Article by Alison Green, director, WOMBA (Work, Me and the Baby)
For working dads, COVID-19 considerably changed their relationship with work and family.
Not only did it prove to be an awakening – with many dads for the first time appreciating the challenges of juggling work and childcare – it was also a period that showed parents a different and better way forward. Now, many have no intention of returning to the outdated, pre-pandemic routines that prove to be barriers to a healthy work-family balance.
And yet, despite dads wanting to participate more actively in family life, our joint research study at WOMBA (Work, Me and the Baby) with Hult International Business School (Ashridge) – exploring how working parents experience the transition to parenthood in an organisational context – found that many have found it difficult to take on a greater parental role.
We found that dads are frustrated and angry with a parental leave system that is not designed for them. In fact, one interviewee explained that confusion with his HR team over paternity leave policy lasted two months and to resolve it, he needed to obtain legal advice. Unhelpful assumptions and generational biases, including those of men as breadwinners and women as the primary caregivers, present further obstacles for fathers wanting to take leave or have more flexibility.
On one hand, the lack of support and structured policies for working dads are a source of anxiety, partly due to dads’ initial focus on practicality regarding financial responsibilities associated with starting or growing a family.
On the other hand, they leave dads with no other choice but to challenge the system and work out a plan for themselves. Many of the dads in our study were the first they knew to take extended parental leave.
But working dads are doing more than just driving the need for equal paternity policies. They are reframing cultural norms around parenting and helping to ensure the responsibility of childcare can be shared enabling both parents to continue to manage their careers. Ultimately working dads are helping to build more diverse and equal workplaces.
In many ways, this generation of working dads is pioneering gender equality. Here are just four of the ways they’re driving change:
Changing attitudes towards working mums
Our own study revealed that, while going through the process of leave requests and spending time with partners, working dads developed more empathy as they saw some of the issues their partners face. With this new appreciation, working dads are helping to squash outdated judgements and stereotypes that limit women in the workplace.
Forcing leaders out of old ways of working
Dads can help leaders to understand what the real issues for working parents are and encourage them out of old ways of working and thinking that act as barriers to equality. There are unintended but damaging consequences to well-intentioned managers making assumptions about what working parent wants, needs, or what they think is “best” for them.
Reducing the need for mums to limit their careers
Equal and financially-backed parental leave policies for dads reduce the need for mums to choose between their family and their career. Giving dads additional paid time off to spend with their children enables families to establish a pattern of shared parenting responsibility. In turn, mums would be better able to balance their careers and family.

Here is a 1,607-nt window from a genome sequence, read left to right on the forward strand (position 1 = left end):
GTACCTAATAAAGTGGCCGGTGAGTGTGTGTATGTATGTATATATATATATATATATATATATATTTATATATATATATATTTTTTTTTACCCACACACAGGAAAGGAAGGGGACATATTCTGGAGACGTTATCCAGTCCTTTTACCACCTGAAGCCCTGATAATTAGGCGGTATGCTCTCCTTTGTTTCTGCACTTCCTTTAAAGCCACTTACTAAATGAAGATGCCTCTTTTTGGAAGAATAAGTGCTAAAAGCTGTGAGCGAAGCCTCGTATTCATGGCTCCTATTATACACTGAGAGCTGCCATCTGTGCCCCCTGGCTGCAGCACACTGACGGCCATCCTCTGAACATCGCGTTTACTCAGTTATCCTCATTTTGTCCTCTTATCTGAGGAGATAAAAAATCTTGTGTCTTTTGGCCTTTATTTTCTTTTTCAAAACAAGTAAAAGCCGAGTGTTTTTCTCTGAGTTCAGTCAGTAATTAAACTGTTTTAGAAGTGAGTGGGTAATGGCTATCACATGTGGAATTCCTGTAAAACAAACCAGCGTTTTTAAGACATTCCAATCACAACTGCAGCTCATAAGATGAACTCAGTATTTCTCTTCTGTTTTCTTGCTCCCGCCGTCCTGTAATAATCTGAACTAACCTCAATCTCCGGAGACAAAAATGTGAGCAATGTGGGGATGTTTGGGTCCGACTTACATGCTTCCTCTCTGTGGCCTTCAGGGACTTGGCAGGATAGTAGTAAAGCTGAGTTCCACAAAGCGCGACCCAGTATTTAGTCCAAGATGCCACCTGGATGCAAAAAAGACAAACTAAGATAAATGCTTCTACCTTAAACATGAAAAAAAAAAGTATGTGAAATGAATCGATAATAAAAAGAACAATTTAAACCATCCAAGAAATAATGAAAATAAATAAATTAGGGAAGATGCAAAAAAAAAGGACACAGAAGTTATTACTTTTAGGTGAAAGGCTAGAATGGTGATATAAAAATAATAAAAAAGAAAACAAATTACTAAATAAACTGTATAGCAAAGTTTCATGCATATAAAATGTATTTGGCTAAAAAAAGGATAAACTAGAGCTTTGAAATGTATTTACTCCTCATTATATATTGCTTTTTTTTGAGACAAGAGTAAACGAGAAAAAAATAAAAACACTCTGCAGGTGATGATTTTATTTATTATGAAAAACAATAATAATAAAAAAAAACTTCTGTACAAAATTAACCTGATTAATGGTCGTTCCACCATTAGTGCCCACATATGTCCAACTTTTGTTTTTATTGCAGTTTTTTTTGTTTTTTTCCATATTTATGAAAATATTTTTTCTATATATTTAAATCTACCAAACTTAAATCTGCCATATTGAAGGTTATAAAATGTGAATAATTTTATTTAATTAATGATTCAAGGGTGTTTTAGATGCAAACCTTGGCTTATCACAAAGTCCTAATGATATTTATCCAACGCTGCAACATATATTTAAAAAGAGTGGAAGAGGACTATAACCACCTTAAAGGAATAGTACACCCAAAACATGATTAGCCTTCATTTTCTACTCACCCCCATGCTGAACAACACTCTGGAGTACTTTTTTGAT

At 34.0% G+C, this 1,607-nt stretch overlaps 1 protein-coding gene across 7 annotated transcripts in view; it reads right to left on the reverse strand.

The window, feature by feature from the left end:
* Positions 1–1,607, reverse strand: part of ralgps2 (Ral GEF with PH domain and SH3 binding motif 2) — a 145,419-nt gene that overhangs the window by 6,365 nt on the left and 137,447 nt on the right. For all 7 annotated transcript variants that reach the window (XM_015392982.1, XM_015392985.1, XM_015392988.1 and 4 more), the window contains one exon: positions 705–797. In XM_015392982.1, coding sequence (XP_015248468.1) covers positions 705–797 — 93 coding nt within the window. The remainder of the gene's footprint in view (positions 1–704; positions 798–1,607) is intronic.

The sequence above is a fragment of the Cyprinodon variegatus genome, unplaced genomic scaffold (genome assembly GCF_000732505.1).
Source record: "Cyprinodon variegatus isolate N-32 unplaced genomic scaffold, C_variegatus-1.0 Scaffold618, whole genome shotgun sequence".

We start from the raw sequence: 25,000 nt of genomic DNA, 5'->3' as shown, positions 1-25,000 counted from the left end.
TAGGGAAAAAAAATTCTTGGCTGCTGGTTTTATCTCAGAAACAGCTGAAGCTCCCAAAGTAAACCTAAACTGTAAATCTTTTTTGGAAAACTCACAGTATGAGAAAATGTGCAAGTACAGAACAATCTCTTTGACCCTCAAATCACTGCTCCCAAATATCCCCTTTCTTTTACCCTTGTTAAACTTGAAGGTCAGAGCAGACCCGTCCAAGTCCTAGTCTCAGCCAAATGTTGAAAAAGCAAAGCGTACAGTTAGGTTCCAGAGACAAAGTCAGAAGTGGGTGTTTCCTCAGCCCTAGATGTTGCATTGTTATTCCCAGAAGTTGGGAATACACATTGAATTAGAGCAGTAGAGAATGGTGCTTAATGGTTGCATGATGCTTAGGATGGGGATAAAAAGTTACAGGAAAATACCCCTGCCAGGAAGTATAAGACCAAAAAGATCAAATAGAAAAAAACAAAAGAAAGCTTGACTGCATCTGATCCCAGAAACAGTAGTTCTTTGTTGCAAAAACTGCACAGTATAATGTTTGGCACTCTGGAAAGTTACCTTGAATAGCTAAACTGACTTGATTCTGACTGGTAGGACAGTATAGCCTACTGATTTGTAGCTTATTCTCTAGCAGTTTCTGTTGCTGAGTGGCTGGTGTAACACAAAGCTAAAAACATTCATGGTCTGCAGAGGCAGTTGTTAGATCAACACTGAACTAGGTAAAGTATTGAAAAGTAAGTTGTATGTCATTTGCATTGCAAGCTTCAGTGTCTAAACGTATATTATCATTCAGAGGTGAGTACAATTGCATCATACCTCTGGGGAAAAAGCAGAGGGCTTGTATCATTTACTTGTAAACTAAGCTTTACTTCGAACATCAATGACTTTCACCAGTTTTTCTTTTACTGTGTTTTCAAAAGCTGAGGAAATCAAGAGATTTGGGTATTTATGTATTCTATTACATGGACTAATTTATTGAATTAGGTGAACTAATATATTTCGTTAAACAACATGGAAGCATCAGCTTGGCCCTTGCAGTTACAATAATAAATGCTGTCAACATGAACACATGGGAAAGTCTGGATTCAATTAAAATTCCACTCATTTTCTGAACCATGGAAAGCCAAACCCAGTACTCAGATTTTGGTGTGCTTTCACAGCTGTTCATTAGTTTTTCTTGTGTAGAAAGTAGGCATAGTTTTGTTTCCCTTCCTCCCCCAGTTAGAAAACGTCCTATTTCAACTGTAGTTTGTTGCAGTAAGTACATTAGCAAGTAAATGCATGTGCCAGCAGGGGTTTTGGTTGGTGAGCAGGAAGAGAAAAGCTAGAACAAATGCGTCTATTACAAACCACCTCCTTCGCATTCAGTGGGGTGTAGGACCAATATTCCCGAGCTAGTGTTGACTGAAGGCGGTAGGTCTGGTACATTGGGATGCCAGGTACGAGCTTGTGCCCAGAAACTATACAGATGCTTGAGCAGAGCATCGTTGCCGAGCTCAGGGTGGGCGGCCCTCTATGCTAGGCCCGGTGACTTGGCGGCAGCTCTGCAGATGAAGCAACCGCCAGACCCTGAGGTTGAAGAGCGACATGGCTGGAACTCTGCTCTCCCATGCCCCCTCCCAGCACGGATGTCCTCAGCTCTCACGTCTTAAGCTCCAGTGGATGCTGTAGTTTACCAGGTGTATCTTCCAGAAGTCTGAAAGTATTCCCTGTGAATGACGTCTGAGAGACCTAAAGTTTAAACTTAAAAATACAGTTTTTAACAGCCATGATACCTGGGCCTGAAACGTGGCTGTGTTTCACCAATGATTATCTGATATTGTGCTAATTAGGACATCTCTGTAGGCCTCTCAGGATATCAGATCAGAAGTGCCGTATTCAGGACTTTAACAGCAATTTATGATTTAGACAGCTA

Encouraging the adoption of working practices that support parents
COVID-19 gave many dads a deeper understanding of the personal and family challenges that come with working from home and being on the frontline of parenting. With this increased awareness, working dads are more likely to encourage their employers to adopt working practices that support parents, such as flexible and hybrid working.
Without the right culture, efforts could be futile
Without a doubt, working dads are a key part of addressing gender equality. However, employers must understand that building a healthy culture is central to making change happen. It is all well and good to introduce or enhance policies for working parents, but if parents do not feel they can use these arrangements without being penalised, these changes could be futile.
Get involved and improve the experience of working parents
We’re about to embark on phase two of our groundbreaking research project with Hult International Business School (Ashridge). For phase one, we invited mums and dads to share their experiences of returning to work after parental leave. Now, we’d like organisations to share their perspective. If you lead your working families group or are responsible for the experience and support of working parents in your organisation (HR lead, D&I lead, people management, or equivalent), we’d love to hear from you. This is a unique chance for you to help improve the personal and professional lives of working parents and drive the mission for gender equality.
Reach out to me on LinkedIn to get involved.
About the author
Alison Green is director of the organisational and coaching practice, WOMBA (Work, Me and the Baby). Alison is an experienced, Masters qualified, executive coach and specialises in supporting professionals as they make the transition to becoming a working parent whilst managing their careers.
Alison is a champion of diverse and inclusive workplaces in which everyone can thrive. She has served on diversity and inclusion (D&I) committees, led culture change programmes and is currently chair of an ESG (environmental, social and governance) committee. Alison is also an Associate Coach at Hult Ashridge and a European Mentoring and Coaching Council Senior Practitioner.
Alison’s executive career spanned advertising, marketing and brand directorship within AXA, WPP and Saatchi & Saatchi groups in the UK and Asia. It was her love for building high-performance teams and developing individuals which led Alison to transition her career to executive coaching.